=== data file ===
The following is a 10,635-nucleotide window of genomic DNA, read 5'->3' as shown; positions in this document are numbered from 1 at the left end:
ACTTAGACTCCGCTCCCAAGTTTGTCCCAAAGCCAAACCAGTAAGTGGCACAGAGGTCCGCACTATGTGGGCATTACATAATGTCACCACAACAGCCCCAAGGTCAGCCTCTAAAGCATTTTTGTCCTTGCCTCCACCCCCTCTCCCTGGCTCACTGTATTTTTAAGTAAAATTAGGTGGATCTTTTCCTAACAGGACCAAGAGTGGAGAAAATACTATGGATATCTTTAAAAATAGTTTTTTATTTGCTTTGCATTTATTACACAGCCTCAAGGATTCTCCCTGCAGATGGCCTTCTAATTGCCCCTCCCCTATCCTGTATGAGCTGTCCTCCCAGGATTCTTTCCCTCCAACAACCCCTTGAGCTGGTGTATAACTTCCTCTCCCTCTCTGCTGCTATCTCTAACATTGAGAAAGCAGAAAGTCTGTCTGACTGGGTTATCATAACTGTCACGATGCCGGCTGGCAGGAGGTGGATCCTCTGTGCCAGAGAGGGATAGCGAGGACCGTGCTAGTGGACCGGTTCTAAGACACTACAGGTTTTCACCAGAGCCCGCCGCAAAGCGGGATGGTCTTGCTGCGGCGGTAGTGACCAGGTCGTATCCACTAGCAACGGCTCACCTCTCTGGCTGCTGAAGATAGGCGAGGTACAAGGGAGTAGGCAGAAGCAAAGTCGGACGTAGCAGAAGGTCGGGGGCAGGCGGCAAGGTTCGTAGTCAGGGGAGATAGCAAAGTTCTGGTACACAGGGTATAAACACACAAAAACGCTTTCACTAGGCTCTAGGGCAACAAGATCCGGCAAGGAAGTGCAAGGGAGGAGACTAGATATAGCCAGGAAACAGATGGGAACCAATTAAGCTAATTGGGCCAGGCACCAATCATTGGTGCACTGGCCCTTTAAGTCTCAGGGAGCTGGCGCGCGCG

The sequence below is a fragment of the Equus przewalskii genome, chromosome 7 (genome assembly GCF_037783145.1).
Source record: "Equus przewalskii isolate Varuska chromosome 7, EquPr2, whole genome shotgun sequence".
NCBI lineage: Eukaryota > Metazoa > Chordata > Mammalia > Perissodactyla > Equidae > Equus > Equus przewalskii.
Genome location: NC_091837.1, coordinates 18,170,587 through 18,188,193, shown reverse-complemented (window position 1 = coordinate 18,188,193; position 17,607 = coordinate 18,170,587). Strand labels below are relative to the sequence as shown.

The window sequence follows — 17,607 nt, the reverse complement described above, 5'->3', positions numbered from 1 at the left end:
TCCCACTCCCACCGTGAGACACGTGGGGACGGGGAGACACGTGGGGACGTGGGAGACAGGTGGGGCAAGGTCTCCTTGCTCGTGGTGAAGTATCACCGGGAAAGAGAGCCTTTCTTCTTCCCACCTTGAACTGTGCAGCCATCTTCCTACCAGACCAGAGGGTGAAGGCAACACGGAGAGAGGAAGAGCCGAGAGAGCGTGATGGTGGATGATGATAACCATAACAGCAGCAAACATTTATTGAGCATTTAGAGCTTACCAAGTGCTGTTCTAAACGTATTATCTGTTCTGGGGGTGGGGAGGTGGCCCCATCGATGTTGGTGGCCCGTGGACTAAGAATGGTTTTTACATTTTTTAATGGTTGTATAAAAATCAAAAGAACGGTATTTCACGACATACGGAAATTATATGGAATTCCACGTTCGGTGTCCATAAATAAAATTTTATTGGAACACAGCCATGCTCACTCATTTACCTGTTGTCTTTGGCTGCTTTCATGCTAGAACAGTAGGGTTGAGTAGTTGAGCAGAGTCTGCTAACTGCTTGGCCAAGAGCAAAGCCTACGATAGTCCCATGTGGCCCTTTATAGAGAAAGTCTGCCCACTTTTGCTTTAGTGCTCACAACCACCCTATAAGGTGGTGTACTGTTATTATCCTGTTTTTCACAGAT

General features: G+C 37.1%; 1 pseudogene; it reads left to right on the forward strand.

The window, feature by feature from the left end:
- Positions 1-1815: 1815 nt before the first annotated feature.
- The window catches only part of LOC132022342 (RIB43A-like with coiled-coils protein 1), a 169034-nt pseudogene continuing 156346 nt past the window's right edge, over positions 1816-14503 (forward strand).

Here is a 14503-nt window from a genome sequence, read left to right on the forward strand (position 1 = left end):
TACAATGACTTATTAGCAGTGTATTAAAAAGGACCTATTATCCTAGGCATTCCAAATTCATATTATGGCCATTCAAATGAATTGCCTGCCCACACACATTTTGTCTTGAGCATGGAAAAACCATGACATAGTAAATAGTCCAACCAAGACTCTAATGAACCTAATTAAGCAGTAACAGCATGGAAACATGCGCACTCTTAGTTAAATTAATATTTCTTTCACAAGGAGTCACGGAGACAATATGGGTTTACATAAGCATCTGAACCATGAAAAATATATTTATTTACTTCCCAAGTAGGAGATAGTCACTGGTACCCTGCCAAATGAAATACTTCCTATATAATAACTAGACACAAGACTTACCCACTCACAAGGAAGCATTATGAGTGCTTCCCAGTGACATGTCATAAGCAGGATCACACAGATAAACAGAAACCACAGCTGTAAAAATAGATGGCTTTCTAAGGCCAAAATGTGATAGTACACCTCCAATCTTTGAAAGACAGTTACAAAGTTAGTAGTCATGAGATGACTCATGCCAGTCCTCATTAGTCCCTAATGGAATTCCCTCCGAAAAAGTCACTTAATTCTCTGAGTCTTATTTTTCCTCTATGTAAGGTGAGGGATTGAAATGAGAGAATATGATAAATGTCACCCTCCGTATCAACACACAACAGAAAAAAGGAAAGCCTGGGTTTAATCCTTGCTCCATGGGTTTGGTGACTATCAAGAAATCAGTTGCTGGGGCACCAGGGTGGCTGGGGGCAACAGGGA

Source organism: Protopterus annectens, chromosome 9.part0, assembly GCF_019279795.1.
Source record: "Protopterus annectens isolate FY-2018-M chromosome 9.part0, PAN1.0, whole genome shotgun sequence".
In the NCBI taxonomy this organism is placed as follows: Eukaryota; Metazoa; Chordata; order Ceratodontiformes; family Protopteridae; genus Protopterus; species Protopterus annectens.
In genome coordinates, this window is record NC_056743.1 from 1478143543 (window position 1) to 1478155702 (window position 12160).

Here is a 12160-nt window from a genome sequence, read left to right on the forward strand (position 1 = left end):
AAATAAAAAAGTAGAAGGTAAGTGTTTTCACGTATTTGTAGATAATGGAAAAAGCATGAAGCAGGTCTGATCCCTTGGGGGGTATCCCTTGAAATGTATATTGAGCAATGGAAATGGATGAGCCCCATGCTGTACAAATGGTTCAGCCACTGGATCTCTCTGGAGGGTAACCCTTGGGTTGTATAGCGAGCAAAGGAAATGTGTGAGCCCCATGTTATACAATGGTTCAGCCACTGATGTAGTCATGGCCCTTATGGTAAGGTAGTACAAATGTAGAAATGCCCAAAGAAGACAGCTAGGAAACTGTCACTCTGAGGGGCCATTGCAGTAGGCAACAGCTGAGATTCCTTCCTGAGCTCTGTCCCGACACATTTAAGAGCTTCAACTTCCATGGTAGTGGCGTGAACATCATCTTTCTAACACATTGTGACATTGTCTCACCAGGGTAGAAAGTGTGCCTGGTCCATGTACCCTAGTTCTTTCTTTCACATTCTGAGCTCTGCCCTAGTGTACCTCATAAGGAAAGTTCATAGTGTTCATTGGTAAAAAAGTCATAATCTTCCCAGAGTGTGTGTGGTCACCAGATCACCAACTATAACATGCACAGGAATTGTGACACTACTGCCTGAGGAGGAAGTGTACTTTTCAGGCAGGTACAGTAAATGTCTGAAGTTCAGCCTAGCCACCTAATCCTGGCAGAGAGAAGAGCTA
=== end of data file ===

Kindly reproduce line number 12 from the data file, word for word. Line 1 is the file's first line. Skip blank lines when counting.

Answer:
- The window catches only part of LOC132022342 (RIB43A-like with coiled-coils protein 1), a 169034-nt pseudogene continuing 156346 nt past the window's right edge, over positions 1816-14503 (forward strand).